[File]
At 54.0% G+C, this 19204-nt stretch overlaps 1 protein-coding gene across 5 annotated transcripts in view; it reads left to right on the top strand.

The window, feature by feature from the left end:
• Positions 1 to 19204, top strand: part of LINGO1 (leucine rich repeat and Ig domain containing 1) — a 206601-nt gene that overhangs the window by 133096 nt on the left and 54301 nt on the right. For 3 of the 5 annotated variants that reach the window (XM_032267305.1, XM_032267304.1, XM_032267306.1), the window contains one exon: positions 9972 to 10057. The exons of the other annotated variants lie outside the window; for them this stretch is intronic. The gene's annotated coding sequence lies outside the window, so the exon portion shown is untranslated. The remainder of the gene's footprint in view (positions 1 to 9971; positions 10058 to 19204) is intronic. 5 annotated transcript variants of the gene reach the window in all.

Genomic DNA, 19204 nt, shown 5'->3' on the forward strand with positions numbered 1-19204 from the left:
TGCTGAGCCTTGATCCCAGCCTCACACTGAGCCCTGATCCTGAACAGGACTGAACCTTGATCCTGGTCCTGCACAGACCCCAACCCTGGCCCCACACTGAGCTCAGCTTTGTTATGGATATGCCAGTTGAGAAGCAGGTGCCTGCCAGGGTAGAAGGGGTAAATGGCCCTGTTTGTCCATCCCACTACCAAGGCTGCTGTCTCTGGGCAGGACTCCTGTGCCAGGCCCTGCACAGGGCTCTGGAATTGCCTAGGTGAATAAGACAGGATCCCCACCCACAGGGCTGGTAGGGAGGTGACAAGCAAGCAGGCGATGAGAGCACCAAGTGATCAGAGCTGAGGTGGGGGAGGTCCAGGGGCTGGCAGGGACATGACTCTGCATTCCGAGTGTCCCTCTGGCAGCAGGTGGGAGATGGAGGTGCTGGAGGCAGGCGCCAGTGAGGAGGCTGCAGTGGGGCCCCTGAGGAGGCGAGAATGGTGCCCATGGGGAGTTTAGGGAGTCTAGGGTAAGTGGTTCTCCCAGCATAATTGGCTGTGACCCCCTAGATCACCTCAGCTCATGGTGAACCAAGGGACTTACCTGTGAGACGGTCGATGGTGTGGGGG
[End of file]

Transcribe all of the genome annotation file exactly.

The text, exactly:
At 54.0% G+C, this 19204-nt stretch overlaps 1 protein-coding gene across 5 annotated transcripts in view; it reads left to right on the top strand.

The window, feature by feature from the left end:
• Positions 1 to 19204, top strand: part of LINGO1 (leucine rich repeat and Ig domain containing 1) — a 206601-nt gene that overhangs the window by 133096 nt on the left and 54301 nt on the right. For 3 of the 5 annotated variants that reach the window (XM_032267305.1, XM_032267304.1, XM_032267306.1), the window contains one exon: positions 9972 to 10057. The exons of the other annotated variants lie outside the window; for them this stretch is intronic. The gene's annotated coding sequence lies outside the window, so the exon portion shown is untranslated. The remainder of the gene's footprint in view (positions 1 to 9971; positions 10058 to 19204) is intronic. 5 annotated transcript variants of the gene reach the window in all.

Genomic DNA, 19204 nt, shown 5'->3' on the forward strand with positions numbered 1-19204 from the left:
TGCTGAGCCTTGATCCCAGCCTCACACTGAGCCCTGATCCTGAACAGGACTGAACCTTGATCCTGGTCCTGCACAGACCCCAACCCTGGCCCCACACTGAGCTCAGCTTTGTTATGGATATGCCAGTTGAGAAGCAGGTGCCTGCCAGGGTAGAAGGGGTAAATGGCCCTGTTTGTCCATCCCACTACCAAGGCTGCTGTCTCTGGGCAGGACTCCTGTGCCAGGCCCTGCACAGGGCTCTGGAATTGCCTAGGTGAATAAGACAGGATCCCCACCCACAGGGCTGGTAGGGAGGTGACAAGCAAGCAGGCGATGAGAGCACCAAGTGATCAGAGCTGAGGTGGGGGAGGTCCAGGGGCTGGCAGGGACATGACTCTGCATTCCGAGTGTCCCTCTGGCAGCAGGTGGGAGATGGAGGTGCTGGAGGCAGGCGCCAGTGAGGAGGCTGCAGTGGGGCCCCTGAGGAGGCGAGAATGGTGCCCATGGGGAGTTTAGGGAGTCTAGGGTAAGTGGTTCTCCCAGCATAATTGGCTGTGACCCCCTAGATCACCTCAGCTCATGGTGAACCAAGGGACTTACCTGTGAGACGGTCGATGGTGTGGGGG